Taiwanese authorities have agreed to uphold the marriage status of a local transgender couple, reversing a previous official decision in a ruling activists said would help the bid to legalise same sex marriage.
In what was hailed as a “benchmark” ruling, Taiwan’s Ministry of the Interior on Wednesday decided that the marriage status of Abbygail Wu, 27, and her 29-year-old partner Jiyi Wu remained legal.
The couple both had surgery in July last year to transform them from men to women and were married in October.
With a view to receiving a marriage certificate from the government, Jiyi registered with government authorities as a male — the “husband” of the couple — while Abbygail said she was female.
However, earlier this year Jiyi applied to be granted legal status as a woman, prompting census authorities to revoke the marriage certificate, saying the union is only legal between a man and a woman.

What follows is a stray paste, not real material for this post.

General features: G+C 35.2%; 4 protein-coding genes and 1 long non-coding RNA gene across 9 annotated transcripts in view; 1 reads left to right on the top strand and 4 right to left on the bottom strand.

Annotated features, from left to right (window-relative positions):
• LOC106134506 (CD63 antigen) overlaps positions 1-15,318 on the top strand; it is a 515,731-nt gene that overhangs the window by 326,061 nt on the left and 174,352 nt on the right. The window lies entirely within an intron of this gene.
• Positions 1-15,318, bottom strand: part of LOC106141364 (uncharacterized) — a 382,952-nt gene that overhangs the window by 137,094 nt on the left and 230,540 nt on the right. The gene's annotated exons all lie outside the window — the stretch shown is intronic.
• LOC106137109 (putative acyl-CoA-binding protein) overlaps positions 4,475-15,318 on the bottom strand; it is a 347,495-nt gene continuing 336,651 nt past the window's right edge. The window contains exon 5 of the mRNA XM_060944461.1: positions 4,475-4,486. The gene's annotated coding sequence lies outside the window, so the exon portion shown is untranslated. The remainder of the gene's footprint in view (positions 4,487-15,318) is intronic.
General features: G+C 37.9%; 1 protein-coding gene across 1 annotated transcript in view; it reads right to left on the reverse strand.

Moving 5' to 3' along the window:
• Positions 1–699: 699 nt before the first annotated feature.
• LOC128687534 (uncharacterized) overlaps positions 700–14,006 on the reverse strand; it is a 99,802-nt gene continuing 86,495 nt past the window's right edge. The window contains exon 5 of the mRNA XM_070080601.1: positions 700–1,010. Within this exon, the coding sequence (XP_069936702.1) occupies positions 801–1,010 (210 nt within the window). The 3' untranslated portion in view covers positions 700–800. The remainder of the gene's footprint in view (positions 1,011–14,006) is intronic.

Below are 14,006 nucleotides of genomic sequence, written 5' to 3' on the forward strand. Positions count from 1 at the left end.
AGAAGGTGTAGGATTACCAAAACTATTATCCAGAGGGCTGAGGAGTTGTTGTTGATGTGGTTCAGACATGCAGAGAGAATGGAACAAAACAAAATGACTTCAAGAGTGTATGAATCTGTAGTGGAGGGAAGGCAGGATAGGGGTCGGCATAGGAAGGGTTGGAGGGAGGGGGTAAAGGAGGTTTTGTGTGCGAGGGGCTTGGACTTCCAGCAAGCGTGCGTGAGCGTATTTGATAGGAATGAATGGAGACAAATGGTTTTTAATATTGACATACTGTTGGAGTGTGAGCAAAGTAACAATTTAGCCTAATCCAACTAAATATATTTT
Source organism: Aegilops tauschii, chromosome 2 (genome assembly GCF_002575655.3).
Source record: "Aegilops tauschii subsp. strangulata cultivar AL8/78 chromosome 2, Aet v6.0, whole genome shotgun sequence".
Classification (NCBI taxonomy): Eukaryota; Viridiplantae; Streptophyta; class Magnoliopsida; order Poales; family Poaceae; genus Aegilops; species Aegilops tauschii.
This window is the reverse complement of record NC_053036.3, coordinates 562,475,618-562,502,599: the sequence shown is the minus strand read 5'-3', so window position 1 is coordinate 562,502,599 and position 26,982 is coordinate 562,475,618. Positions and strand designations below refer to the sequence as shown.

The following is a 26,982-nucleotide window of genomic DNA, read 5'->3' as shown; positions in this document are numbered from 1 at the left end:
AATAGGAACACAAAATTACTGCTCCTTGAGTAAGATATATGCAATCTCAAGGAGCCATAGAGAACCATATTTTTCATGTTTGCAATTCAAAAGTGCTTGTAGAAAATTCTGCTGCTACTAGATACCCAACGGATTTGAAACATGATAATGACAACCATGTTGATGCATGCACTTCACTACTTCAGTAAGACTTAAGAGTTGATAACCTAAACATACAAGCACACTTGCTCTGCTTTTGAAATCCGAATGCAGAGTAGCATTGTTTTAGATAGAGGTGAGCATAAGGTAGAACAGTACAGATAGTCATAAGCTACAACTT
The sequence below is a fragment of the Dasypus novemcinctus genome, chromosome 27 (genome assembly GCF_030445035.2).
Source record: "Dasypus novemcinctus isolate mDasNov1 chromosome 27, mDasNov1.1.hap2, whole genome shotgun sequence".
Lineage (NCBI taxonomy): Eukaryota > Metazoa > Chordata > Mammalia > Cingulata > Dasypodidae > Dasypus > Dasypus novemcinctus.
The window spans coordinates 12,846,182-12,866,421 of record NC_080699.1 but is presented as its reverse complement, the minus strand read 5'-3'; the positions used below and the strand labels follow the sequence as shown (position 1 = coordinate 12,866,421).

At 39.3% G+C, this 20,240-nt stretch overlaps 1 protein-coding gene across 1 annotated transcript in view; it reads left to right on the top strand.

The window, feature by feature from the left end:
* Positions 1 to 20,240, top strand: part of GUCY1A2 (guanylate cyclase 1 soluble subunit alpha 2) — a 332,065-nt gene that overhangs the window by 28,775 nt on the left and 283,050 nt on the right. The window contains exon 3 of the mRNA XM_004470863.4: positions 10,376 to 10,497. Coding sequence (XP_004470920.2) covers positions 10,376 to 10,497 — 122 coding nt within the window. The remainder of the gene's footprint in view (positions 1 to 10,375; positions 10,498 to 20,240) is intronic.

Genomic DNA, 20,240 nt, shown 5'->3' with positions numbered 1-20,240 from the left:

“The decision was a surprise. We thought we had had a 90 percent chance of losing the appeal,” Abbygail told AFP.
“It shows that government officials have admitted the existence of multigender marriage in society, different from the traditional concept.”
Legislator Cheng Li-chun hailed the “benchmark” ruling, saying it would help push for an amendment to the civil law in September aimed at legalising same-sex marriage, a campaign which has been launched by gay and lesbian groups in Taiwan.
Last year more than 50,000 gays and lesbians and their supporters marched for the cause as the island, one of Asia’s more liberal societies, marked its 10th annual Gay Pride event.